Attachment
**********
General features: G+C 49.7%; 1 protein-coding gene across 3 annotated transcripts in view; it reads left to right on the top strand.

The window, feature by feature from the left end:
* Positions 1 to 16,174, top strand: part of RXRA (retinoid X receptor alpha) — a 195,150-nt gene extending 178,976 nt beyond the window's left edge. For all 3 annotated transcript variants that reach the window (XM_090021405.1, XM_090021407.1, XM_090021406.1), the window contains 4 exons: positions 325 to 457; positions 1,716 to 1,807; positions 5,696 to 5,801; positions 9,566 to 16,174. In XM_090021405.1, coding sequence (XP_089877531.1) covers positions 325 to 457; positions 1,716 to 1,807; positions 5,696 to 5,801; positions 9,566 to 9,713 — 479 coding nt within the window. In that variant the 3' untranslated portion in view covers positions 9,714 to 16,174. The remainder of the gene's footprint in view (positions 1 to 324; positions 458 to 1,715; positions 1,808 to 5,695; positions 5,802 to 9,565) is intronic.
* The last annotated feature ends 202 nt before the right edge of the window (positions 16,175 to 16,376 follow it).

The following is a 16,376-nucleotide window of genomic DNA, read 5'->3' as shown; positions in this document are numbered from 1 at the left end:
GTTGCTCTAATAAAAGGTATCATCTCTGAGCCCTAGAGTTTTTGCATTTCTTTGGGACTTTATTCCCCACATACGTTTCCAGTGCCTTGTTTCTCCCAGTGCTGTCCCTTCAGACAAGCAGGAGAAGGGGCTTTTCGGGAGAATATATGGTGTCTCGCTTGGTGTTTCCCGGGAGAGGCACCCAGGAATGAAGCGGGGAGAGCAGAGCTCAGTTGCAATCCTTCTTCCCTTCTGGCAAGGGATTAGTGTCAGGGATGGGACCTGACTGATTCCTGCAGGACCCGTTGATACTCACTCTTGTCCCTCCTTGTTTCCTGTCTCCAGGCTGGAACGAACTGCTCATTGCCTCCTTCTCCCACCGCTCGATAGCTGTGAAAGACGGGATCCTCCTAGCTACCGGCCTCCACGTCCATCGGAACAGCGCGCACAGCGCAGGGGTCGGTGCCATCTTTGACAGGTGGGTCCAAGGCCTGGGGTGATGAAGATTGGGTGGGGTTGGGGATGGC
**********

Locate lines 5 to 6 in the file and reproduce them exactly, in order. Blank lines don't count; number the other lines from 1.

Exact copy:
The following is a 16,376-nucleotide window of genomic DNA, read 5'->3' as shown; positions in this document are numbered from 1 at the left end:
GTTGCTCTAATAAAAGGTATCATCTCTGAGCCCTAGAGTTTTTGCATTTCTTTGGGACTTTATTCCCCACATACGTTTCCAGTGCCTTGTTTCTCCCAGTGCTGTCCCTTCAGACAAGCAGGAGAAGGGGCTTTTCGGGAGAATATATGGTGTCTCGCTTGGTGTTTCCCGGGAGAGGCACCCAGGAATGAAGCGGGGAGAGCAGAGCTCAGTTGCAATCCTTCTTCCCTTCTGGCAAGGGATTAGTGTCAGGGATGGGACCTGACTGATTCCTGCAGGACCCGTTGATACTCACTCTTGTCCCTCCTTGTTTCCTGTCTCCAGGCTGGAACGAACTGCTCATTGCCTCCTTCTCCCACCGCTCGATAGCTGTGAAAGACGGGATCCTCCTAGCTACCGGCCTCCACGTCCATCGGAACAGCGCGCACAGCGCAGGGGTCGGTGCCATCTTTGACAGGTGGGTCCAAGGCCTGGGGTGATGAAGATTGGGTGGGGTTGGGGATGGC